Thursday, March 17
We all woke up reasonably early and finally got up at 7:30 am. Breakfast was included, so we went downstairs to the buffet. None of us went for the hot food, instead opting for cereal, fruit, and sweet rolls. We had organized with the hotel to take the shuttle back to the airport from where we would figure out how to get to Cuenca. (Although this had been a complicated discussion; the Grand Hotel apparently isn’t used to customers who want to take the bus.)
Lowland area near Guayaquil
When the shuttle finally arrived at the airport we headed to the tourist information booth, where they told us about several options for getting to Cuenca. It turned out that the Operazuay service was the best deal; we checked two other services but they were much more expensive. We went outside and got a taxi to take us over there, which turned out to be a bit ridiculous considering that it took all of five minutes to get there. After paying our $12 each the shuttle was about to leave (so it was a good thing we invested in the five-minute taxi ride). We piled into the eight-seater minivan, our luggage safely stowed behind our seat.
It wasn’t far from the airport to the highway headed east. When we got there our driver took off like a rocket when the road was clear, otherwise he would barge his way through. In Ecuador there are speed limits but no one pays attention to them, and sometimes there are lines between the lanes but once again no one seems to pay attention to them. Passing is a game of chicken here. Our driver passed anything and everything including police cars, cows, llamas, large trucks, and other cars passing large trucks. We would hurtle along the road, roaring up behind someone, then pass regardless of the colour of the line, whether there was a curve in the road or a blind hill. We knew our driver was a pro when we saw him putting a CD back into its case while passing at a blind corner in the fog.
Once we arrived into Cajas National Park, the road became even more twisty and narrow. The scenery in the park was quite lovely when we could see it through the mist, with lakes sparkling in the páramo. It was unfortunate that we hadn’t been able to fit a visit to the park into our schedule. Along the route we saw llamas but unfortunately we couldn’t get a picture of any of them. Finally after three hours of travel we made it to Cuenca. The Operazuay office was on the outskirts of the town, but they organized a taxi to take us to our hotel.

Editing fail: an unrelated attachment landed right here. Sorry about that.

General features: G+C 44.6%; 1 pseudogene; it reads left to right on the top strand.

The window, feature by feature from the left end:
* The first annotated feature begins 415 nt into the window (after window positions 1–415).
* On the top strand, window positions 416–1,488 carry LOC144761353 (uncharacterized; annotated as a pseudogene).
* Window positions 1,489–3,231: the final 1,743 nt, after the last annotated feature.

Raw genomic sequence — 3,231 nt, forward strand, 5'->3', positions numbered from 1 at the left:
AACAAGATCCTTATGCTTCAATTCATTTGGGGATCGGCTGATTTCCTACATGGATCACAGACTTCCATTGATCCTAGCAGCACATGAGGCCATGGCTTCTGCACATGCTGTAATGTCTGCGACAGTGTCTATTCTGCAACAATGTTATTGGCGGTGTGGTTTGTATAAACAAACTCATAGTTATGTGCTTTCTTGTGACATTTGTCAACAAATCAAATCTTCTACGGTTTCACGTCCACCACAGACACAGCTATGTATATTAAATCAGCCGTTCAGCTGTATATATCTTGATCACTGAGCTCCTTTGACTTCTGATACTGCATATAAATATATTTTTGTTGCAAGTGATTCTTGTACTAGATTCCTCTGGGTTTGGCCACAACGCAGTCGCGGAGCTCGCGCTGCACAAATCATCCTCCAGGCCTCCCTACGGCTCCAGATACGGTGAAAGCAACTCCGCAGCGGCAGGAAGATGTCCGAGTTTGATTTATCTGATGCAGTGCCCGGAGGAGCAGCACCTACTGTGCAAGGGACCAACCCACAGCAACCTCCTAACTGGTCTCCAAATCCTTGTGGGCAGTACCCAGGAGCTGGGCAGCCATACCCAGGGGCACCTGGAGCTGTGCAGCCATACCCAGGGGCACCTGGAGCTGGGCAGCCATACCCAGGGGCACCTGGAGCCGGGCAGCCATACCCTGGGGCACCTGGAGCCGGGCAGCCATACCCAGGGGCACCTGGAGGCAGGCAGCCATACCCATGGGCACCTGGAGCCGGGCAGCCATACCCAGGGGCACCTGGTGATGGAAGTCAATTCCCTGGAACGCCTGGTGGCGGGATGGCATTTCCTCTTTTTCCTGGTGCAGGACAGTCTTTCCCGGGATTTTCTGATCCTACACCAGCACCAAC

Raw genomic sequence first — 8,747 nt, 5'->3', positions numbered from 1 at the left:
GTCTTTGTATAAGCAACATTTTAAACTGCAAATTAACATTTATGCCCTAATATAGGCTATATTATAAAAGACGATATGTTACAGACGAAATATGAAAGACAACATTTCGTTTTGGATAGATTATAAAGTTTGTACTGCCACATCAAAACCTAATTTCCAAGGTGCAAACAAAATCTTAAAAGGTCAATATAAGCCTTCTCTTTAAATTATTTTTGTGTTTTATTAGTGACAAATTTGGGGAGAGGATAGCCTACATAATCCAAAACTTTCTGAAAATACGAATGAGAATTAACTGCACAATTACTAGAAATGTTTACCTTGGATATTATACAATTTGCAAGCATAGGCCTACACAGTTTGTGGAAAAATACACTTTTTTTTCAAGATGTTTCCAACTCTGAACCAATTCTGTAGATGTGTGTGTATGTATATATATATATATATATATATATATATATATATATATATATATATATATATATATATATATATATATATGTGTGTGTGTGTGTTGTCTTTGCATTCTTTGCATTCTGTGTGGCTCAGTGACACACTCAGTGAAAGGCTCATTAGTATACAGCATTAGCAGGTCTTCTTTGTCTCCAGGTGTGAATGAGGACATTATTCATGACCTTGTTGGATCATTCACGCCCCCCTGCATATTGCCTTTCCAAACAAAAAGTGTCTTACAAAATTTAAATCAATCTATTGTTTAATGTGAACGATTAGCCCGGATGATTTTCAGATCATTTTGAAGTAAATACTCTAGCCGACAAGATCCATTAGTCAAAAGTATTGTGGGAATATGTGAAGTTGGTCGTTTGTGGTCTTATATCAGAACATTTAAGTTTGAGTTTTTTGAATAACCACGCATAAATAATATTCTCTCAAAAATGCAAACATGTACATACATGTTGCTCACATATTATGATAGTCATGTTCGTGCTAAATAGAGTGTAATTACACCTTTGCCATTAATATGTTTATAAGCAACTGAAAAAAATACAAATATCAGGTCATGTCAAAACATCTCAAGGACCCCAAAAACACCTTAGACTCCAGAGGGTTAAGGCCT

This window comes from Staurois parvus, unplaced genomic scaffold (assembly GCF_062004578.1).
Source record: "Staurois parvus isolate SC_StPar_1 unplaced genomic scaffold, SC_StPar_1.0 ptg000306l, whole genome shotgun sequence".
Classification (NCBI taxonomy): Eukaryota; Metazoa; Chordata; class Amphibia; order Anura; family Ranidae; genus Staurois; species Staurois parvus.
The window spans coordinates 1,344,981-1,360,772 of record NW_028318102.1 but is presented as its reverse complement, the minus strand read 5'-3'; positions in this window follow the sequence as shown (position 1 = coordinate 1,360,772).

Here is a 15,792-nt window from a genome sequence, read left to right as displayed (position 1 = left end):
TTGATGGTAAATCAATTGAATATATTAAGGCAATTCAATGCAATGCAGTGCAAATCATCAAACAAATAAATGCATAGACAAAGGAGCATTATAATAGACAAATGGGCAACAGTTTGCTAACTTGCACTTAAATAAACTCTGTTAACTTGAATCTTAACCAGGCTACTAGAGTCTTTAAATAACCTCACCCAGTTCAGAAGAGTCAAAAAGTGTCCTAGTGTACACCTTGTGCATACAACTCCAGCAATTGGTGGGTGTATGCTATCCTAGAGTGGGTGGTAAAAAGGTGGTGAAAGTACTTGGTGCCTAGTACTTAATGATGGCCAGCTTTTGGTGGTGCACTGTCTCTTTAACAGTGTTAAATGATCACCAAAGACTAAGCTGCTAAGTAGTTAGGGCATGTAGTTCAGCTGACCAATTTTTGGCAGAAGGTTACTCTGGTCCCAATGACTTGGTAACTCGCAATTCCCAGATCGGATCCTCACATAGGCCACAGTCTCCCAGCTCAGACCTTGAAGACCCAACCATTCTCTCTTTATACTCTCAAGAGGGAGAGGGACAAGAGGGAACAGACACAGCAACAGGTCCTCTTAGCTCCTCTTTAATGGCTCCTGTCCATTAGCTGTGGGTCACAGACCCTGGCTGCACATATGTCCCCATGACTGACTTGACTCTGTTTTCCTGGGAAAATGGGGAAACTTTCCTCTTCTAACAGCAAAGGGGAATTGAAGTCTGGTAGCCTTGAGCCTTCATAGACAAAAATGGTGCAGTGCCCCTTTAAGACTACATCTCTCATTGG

Cajas National Park
Our hotel, Casa Ordoñez, is an old historic family home. It has been in the family for over 100 years and has been lovingly restored by the grandson. We are staying in his grandmother Isabel’s room, which is painted a lovely blue. The furniture was original, including a lovely dresser. Outside our room on the landing was an antique table complete with vases of roses, and in the corner stood a grandfather clock.
After putting our bags in the room we headed out to explore. The town is a UNESCO world heritage site, with buildings built in the colonial style, all very ornate. There are numerous churches of a variety of sizes which we took pictures of. Then we walked down to the Rio Tomebamba and along its banks for several blocks. The river had a lot of green algae in it but otherwise made a nice scene. After a while we crossed back to the side where we had started, and climbed some steps back up to the main shopping area. Here there was a shop which made and sold Panama hats (which are not made in Panama). Inside there were hundreds of hats with little name tickets on them, presumably for repeat customers.
Churches in Cuenca
Cuenca is not a very large town, at least in terms of the city centre where we were located, so it didn’t take us very long to get back to the main square near our hotel. By now it was 3 pm, so we decided to head back to the hotel to relax for a while. But then we heard thunder, and shortly afterwards there was a deluge of rain out of the skies. We had timed our walk well and were glad to be inside.
Provincial government offices
Our door was open, and we could overhear the conversation of three people in the courtyard below. One had just received her visa so that she could live permanently in Ecuador, and the other two were thinking of moving to Ecuador rather than living in Texas. The husband said that they couldn’t afford to retire in the US due to the high medical costs.
After a while the rain stopped, so we headed back out to find a bank machine and then go for dinner. The first machine we tried accepted Matthew’s card but not ours, so we went around the corner to a different bank which did accept our card. Once the transactions were done we went across the square to a restaurant we had seen earlier. Matthew and Rosemary had trout, which is caught locally (or perhaps farmed, we don’t know) and Paul had a “plato tipico” of traditional Ecuadorian food. There was a lot to eat, so none of us wanted dessert. We paid the bill and then went off to take photos of the churches which were illuminated at night. And finally we went back to the hotel to pack our bags a bit and go to bed.